You did it. You finally made the decision to adopt a new dog to love and accept into your family. You start to scour the local shelters and adoption centers in the hopes you will see your new bundle of joy and just know that this is the one. Now chances are, most of you will gravitate towards the youngest pups available. This makes sense—the younger the pup, the longer you will have him or her in the family.
While there are countless perks to adopting a puppy or younger dog, don’t scoff off the older furry canines just yet. There are many benefits to adopting an older dog that many people don’t realize.
Here are some of the best things about adopting a doggie that is all grown up.
Older Dogs Make Loyal and Loving Companions
Many older dogs up for adoption were once a part of a loving home. For a variety of reasons, and often not ones that reflect poorly on the dog, their owners had to surrender them to a shelter. Often these reasons include allergies, the death of a guardian, a new baby, loss of a job, a move, change in work schedule, and various other lifestyle changes. These dogs need homes just as badly as their younger friends do. Being uprooted from a home puts these precious canines in dire need of a new home to feel loved and secure again. If you make the decision to bring home an adult dog, chances are they will make a wonderful household pet. With immense gratitude, their loyalty and love for their new family is sure to shine for the remainder of their precious life.
You Know What You Are Getting With an Older Dog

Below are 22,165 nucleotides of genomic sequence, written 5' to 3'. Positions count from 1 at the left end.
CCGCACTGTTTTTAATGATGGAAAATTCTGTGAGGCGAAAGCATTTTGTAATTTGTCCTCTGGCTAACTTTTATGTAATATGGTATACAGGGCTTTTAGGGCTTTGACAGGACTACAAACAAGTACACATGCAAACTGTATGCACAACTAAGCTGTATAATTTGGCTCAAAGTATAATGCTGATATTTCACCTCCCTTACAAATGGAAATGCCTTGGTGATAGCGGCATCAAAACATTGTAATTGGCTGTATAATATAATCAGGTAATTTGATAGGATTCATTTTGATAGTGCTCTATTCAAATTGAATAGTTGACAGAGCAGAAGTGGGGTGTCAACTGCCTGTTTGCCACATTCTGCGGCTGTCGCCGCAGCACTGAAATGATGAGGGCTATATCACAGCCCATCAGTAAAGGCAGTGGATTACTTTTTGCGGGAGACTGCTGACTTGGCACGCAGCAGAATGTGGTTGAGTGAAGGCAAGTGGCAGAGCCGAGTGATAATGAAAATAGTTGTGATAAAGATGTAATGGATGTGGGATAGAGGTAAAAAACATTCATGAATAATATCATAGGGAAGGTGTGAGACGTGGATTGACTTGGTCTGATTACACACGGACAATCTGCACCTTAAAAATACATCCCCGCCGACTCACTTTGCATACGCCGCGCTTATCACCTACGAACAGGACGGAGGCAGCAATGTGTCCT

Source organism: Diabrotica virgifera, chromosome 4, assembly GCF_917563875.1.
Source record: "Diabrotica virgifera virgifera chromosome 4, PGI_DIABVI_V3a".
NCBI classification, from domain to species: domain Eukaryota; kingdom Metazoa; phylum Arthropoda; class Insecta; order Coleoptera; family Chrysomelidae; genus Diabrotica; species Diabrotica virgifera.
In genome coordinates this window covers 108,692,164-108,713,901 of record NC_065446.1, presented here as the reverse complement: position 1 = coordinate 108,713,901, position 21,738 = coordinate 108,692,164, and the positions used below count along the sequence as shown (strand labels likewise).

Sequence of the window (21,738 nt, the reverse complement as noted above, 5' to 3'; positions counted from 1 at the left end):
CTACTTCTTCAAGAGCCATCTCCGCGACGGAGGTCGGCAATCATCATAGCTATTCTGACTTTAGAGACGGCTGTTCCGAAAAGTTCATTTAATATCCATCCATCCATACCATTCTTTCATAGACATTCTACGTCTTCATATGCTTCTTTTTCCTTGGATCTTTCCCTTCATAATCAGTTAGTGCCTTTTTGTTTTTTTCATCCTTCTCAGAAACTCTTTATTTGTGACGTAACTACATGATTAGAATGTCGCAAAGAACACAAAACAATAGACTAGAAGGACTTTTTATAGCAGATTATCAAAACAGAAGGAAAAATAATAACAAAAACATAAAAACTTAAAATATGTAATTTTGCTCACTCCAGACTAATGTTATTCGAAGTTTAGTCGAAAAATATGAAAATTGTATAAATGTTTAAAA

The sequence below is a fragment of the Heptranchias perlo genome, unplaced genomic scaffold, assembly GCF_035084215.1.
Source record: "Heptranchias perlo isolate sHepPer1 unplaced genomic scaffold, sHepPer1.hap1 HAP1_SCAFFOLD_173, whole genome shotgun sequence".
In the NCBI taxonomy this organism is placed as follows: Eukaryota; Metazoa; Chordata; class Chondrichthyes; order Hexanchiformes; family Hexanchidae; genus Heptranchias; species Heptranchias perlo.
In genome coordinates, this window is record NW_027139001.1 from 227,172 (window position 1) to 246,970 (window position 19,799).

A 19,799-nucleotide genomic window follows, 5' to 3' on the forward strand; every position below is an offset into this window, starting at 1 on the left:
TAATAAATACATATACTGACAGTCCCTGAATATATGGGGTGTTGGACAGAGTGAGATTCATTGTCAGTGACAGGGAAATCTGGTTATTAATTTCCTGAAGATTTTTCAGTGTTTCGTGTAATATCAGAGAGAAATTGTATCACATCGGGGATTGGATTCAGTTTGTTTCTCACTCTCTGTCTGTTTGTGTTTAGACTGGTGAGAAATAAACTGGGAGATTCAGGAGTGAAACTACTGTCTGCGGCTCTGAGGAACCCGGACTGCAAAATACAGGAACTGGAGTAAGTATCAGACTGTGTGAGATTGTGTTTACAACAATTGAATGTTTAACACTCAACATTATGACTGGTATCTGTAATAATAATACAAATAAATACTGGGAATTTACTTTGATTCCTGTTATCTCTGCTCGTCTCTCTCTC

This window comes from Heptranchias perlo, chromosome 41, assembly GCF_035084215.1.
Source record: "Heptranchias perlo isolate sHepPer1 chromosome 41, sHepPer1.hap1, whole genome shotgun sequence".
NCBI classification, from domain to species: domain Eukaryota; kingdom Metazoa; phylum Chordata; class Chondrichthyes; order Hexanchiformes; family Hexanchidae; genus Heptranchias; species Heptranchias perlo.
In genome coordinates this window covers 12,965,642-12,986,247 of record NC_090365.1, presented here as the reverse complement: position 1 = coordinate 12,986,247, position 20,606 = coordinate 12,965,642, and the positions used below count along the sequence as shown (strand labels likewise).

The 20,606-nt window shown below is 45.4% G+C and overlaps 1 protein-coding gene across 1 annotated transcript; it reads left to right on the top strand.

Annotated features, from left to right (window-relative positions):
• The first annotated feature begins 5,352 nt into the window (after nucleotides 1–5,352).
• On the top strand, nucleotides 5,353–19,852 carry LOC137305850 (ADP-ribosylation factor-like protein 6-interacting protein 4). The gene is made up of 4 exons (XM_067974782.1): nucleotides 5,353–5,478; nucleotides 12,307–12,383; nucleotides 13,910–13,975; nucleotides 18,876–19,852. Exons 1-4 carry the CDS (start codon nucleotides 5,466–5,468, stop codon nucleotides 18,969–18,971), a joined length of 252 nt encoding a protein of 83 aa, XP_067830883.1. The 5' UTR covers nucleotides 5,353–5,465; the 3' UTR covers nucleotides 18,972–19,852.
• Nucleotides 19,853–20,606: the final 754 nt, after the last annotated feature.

Canine retirees are open books. From the start, you will know how big they are full grown, what kind of grooming requirements they need, any food requirements, and distinctive personality traits. Having the abundance of information about your new family member beforehand makes it easier to pick the right dog for your home. So if you are not into surprises (like that teeny tiny mutt who turns into a 150 pound giant) or need certain traits and temperaments in your house, an older dog may be for you.
Senior Dogs Enjoy a Mellow Life of Leisure
Let’s face it, younger dogs can be a lot to handle. Older dogs still need some exercise, but not as much compared to active pups. So if you get a dog in his or her formative years, chances are they will love having a lazy afternoon on the sofa with you during a weekend Netflix marathon. A puppy, on the other hand, may need an actual marathon.
There Will Be Less Disruption in Your Home With a Senior Dog
An adult dog has graduated from the puppy stage and has established their unique demeanor and temperament, which will give you an instant idea of how it will fit into your household. Not only will you know their personality, but they also have all their adult teeth and are out of the hyperactive puppy phase, so less chew marks on the sofa or broken vases from flying puppy syndrome.
Whether you are on the hunt for a new furry family member or are thinking about adopting in the future, remember those dogs who may be going gray on your next trip to the shelter. Give that senior dog with the big puppy eyes a chance—you may just find yourself with a loving, loyal, and low-maintenance pet to bring home.